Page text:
Two Dead in Failed Terror Attack at 4,000-Year-Old Temple in Luxor, Egypt
A third attacker is in custody.
This morning, police officers successfully foiled a suicide bombing attempt at the historic Karnak temple in Luxor, Egypt.
According to the Wall Street Journal, when three men refused to go through a security screening near the 4,000-year-old temple complex, the police responded quickly, opening fire as the attackers pulled out their weapons.
Two of the men were reportedly shot and killed, one by a suicide bomb that detonated after he had been hit. The third attacker was seriously wounded and taken into police custody.
No civilians were killed, but there are conflicting reports as to the number of bystanders who were injured during the shootout. “No tourists were hurt and the temple was not damaged as the attack happened outside it in the cars park,” Mohamed Badr, governor of Luxor, assured the Telegraph.
Badr confirmed that the third suspect was being treated at Luxor International Hospital, but declined to speculate as who might be responsible, saying “we have not interrogated him yet to know who is behind the attack.”
Mamdouh al-Damaty, the antiquities minister, told Al Jazeera that security at ancient sites across the country would be increased.
Islamic militants have orchestrated a number of attacks in the country in recent years, and the Sinai-based Ansar Beit al-Maqdis armed group, an early suspect in today’s failed bombing, recently declared its allegiance to the Islamic State (ISIS).
The Islamic State is known for its targeting of ancient historic temples and sites, which it believes to be idolatrous. ISIS also claimed responsibility for the Bardo Museum shooting in Tunis in March.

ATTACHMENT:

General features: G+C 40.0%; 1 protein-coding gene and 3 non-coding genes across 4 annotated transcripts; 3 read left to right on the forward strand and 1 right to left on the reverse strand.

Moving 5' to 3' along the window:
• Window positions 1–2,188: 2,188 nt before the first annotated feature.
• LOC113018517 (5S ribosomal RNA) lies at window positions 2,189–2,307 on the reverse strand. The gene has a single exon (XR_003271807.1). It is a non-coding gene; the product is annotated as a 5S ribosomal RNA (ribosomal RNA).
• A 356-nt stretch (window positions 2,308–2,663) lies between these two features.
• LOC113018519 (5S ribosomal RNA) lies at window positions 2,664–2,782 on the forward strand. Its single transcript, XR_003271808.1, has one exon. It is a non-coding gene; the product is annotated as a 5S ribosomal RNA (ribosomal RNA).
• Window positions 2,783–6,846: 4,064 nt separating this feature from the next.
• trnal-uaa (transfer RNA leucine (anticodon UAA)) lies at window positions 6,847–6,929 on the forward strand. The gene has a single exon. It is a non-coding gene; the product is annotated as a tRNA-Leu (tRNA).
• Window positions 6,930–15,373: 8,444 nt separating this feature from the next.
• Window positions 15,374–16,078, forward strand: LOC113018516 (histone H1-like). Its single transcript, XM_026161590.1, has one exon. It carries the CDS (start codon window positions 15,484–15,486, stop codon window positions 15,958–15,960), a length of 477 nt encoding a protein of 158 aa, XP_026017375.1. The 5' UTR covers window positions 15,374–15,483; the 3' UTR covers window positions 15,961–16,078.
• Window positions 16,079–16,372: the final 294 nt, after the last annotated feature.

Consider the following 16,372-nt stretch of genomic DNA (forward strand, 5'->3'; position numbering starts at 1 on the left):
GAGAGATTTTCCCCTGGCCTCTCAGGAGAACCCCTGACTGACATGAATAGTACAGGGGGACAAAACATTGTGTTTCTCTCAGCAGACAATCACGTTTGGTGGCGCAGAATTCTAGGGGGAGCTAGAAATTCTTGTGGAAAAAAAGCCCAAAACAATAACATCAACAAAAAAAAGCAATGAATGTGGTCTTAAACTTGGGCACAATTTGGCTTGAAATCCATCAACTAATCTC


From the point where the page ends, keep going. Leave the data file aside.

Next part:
The Luxor attack follows an incident last week near the Pyramids, which saw two tourism and antiquities police officers killed by gunmen on motorcycles.
Earlier this year, El Arish Museum for antiquities in Egypt’s Sinai peninsula was severely damaged by militants. The museum’s collection had been moved offsite for its protection in June 2013, when president Mohamed Morsi was deposed. The institution has remained closed the last two years.
In 1997, the Luxor massacre, thought to have been led the by Al-Gama’a al-Islamiyya Islamist group, left 62 dead at the Deir el-Bahri archaological site’s temple of Hatshepsut, located across the Nile from the city.
The Karnak temple ranks with the famed Great Pyramids at Giza as one of the country’s most popular tourist attractions. Egypt’s tourism industry has struggled since the 2011 Arab Spring uprising, with the Guardian reporting a 95 percent drop in ticket sales at its archaeological monuments.
In an effort to boost the flagging industry, the country has invested several restoration projects, including reassembling a giant statue of Pharaoh Amenhotep III that collapsed 3,200 years ago outside his Luxor temple.
Even without terrorism in the picture, Egypt’s cultural heritage faces plenty of threats. In recent months, corrupt curators at Cairo’s National Museum of Egyptian Civilization were caught stealing museum artifacts, and a cleaning crew caused significant damage to the iconic King Tut funerary mask.
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